Agriculture like Hawaii’s aborigines may increase the state’s meals provide, ”Yale Local weather Connections

Hawaii imports more than 85% of its food. When extreme weather disrupts shipping, it can have dire consequences for the state.

“You just grow up knowing that … we only have food on the shelves for a week and if the barge doesn’t come we’re in big trouble,” says Natalie Kurashima.

As a graduate student at the University of Hawaii, Kurashima investigated whether indigenous farming practices could help reduce this food insecurity, especially as the climate changes.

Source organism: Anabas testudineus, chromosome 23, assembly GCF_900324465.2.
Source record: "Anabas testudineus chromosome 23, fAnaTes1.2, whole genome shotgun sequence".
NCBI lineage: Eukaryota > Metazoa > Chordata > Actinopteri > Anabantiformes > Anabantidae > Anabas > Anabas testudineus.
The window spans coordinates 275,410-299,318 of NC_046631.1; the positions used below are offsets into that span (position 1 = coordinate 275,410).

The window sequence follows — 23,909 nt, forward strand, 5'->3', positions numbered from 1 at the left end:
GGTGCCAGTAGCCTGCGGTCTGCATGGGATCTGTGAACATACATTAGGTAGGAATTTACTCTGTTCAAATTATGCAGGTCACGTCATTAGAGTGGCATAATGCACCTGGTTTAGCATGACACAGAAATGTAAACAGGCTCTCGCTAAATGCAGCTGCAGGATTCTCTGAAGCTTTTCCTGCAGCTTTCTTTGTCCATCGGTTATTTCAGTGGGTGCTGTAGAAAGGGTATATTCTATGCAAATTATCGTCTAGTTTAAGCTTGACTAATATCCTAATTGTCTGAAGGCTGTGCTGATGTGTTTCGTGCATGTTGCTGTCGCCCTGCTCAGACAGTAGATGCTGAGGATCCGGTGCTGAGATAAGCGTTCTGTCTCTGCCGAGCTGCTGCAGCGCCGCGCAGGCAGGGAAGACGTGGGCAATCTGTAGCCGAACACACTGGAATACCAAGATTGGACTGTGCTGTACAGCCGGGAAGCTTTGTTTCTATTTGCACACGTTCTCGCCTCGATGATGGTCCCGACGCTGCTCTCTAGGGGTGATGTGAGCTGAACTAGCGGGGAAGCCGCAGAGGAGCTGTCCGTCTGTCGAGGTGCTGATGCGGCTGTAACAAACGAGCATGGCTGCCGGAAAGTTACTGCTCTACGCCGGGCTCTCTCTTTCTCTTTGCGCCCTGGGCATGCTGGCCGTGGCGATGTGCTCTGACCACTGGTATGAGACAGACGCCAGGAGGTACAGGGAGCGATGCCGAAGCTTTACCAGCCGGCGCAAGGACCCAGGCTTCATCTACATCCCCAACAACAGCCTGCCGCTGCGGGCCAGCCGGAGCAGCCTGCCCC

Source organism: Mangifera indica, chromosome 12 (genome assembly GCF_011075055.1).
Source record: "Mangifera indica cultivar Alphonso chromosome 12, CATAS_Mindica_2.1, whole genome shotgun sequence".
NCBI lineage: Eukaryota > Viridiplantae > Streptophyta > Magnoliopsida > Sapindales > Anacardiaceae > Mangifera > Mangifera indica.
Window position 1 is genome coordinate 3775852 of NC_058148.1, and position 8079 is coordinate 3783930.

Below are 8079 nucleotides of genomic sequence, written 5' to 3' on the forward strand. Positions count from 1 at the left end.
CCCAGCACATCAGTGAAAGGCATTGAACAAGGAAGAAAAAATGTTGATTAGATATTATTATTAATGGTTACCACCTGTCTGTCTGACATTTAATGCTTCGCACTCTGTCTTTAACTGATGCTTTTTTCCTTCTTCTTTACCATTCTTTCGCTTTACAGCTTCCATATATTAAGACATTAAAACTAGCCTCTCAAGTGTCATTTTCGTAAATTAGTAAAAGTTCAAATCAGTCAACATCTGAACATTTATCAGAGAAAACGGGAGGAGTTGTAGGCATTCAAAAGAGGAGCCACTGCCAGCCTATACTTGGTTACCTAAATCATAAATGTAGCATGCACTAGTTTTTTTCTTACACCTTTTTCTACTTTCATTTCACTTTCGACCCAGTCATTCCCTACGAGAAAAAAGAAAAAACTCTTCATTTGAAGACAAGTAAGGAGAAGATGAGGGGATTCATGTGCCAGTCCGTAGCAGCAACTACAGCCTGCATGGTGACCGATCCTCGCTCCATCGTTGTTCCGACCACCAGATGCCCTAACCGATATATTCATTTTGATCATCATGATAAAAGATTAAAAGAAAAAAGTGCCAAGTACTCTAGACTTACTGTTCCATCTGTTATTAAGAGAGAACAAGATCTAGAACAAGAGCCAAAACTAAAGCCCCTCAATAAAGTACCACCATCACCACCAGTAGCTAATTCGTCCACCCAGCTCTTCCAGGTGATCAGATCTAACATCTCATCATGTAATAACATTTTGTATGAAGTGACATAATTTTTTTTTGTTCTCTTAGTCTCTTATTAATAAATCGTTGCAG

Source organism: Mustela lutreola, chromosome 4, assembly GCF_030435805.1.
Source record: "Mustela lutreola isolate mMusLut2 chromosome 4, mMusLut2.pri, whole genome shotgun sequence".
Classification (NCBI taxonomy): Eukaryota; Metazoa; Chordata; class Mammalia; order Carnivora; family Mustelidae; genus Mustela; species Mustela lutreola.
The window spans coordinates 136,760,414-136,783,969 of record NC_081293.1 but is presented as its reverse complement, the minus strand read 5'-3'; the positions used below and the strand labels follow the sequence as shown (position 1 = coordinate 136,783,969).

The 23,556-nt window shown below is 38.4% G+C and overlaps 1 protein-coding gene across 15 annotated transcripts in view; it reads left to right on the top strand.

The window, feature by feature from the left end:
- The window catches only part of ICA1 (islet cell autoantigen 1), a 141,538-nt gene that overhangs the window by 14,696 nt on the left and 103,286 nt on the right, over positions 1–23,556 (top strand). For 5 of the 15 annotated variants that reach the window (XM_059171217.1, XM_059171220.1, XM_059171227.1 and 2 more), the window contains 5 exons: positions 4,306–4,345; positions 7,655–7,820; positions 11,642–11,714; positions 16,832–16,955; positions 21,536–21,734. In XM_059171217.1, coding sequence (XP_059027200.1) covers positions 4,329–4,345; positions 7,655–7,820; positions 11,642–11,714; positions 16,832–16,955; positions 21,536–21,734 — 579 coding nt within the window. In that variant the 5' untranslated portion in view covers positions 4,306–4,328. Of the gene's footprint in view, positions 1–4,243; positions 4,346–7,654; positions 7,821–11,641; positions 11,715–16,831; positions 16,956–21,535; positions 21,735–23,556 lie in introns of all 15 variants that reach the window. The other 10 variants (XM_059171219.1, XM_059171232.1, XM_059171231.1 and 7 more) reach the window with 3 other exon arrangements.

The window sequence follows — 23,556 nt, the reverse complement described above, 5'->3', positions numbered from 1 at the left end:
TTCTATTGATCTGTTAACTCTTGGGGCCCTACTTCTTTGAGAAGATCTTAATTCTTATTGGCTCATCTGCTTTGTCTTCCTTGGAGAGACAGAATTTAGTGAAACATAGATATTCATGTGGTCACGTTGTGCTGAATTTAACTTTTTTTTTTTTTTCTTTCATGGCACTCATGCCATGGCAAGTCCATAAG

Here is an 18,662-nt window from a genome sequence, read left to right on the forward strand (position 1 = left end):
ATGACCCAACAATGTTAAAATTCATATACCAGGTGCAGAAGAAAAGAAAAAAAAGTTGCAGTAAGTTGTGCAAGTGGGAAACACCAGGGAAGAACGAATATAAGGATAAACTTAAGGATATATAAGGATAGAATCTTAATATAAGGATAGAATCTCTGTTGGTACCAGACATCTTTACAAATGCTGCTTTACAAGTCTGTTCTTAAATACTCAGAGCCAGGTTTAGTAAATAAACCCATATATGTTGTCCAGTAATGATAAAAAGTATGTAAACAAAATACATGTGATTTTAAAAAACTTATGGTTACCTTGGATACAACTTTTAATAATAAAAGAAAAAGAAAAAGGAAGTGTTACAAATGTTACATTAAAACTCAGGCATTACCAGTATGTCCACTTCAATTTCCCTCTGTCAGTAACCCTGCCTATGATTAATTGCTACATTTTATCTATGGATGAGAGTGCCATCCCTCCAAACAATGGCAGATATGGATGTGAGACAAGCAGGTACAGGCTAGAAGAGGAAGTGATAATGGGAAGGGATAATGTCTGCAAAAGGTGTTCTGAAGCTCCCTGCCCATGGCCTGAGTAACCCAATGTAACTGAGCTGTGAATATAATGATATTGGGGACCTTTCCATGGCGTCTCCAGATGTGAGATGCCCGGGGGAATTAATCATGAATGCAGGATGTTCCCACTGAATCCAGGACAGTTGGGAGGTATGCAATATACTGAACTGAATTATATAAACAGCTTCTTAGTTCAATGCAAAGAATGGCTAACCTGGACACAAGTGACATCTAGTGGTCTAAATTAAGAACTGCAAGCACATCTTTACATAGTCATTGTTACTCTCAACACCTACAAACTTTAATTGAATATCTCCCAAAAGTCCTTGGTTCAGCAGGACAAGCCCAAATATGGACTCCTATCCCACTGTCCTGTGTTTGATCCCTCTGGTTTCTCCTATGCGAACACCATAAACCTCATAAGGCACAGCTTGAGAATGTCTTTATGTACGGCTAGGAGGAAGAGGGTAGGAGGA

“I’ve always asked myself,” says Kurashima, “how can we learn from our ‘ike kūpuna, our ancestral knowledge, in order to tackle Hawaii’s sustainability problems today?”

She says that before colonization, indigenous farmers grew crops in areas that people no longer have today. They cultivated terraced land that had to be flooded during cultivation and grew root vegetables under banana and coconut trees.

These methods were productive. Kurashima’s study suggests that they could have produced enough food for 86% of Hawaii’s current population.

If implemented today, indigenous farming practices could make Hawaii’s food system more resilient to extreme weather and help the state sustain itself in the future as it has in the past.

Credit: Sarah Kennedy / ChavoBart Digital Media.

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